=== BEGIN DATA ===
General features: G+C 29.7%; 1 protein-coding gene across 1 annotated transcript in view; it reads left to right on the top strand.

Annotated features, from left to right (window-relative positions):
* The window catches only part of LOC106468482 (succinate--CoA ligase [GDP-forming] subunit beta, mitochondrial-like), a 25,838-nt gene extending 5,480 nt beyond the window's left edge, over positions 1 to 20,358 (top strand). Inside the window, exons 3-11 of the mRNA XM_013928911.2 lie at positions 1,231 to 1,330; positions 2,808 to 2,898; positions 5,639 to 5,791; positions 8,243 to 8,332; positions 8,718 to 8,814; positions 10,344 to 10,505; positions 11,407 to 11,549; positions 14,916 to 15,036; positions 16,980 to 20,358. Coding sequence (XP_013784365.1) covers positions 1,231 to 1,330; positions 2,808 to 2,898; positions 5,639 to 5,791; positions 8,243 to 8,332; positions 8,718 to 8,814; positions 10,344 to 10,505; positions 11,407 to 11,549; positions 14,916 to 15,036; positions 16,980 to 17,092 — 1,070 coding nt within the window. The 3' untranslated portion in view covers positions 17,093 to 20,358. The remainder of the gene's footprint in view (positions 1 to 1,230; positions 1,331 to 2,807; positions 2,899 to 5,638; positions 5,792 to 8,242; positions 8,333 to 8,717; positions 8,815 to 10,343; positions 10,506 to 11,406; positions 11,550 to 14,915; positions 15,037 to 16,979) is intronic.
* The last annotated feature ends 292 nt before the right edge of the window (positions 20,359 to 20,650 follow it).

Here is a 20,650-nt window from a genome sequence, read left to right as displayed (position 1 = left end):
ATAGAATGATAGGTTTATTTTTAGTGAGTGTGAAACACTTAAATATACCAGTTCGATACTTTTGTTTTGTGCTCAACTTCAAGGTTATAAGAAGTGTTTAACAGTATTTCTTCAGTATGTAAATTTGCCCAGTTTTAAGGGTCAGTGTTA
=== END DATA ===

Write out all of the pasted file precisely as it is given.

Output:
General features: G+C 29.7%; 1 protein-coding gene across 1 annotated transcript in view; it reads left to right on the top strand.

Annotated features, from left to right (window-relative positions):
* The window catches only part of LOC106468482 (succinate--CoA ligase [GDP-forming] subunit beta, mitochondrial-like), a 25,838-nt gene extending 5,480 nt beyond the window's left edge, over positions 1 to 20,358 (top strand). Inside the window, exons 3-11 of the mRNA XM_013928911.2 lie at positions 1,231 to 1,330; positions 2,808 to 2,898; positions 5,639 to 5,791; positions 8,243 to 8,332; positions 8,718 to 8,814; positions 10,344 to 10,505; positions 11,407 to 11,549; positions 14,916 to 15,036; positions 16,980 to 20,358. Coding sequence (XP_013784365.1) covers positions 1,231 to 1,330; positions 2,808 to 2,898; positions 5,639 to 5,791; positions 8,243 to 8,332; positions 8,718 to 8,814; positions 10,344 to 10,505; positions 11,407 to 11,549; positions 14,916 to 15,036; positions 16,980 to 17,092 — 1,070 coding nt within the window. The 3' untranslated portion in view covers positions 17,093 to 20,358. The remainder of the gene's footprint in view (positions 1 to 1,230; positions 1,331 to 2,807; positions 2,899 to 5,638; positions 5,792 to 8,242; positions 8,333 to 8,717; positions 8,815 to 10,343; positions 10,506 to 11,406; positions 11,550 to 14,915; positions 15,037 to 16,979) is intronic.
* The last annotated feature ends 292 nt before the right edge of the window (positions 20,359 to 20,650 follow it).

Here is a 20,650-nt window from a genome sequence, read left to right as displayed (position 1 = left end):
ATAGAATGATAGGTTTATTTTTAGTGAGTGTGAAACACTTAAATATACCAGTTCGATACTTTTGTTTTGTGCTCAACTTCAAGGTTATAAGAAGTGTTTAACAGTATTTCTTCAGTATGTAAATTTGCCCAGTTTTAAGGGTCAGTGTTA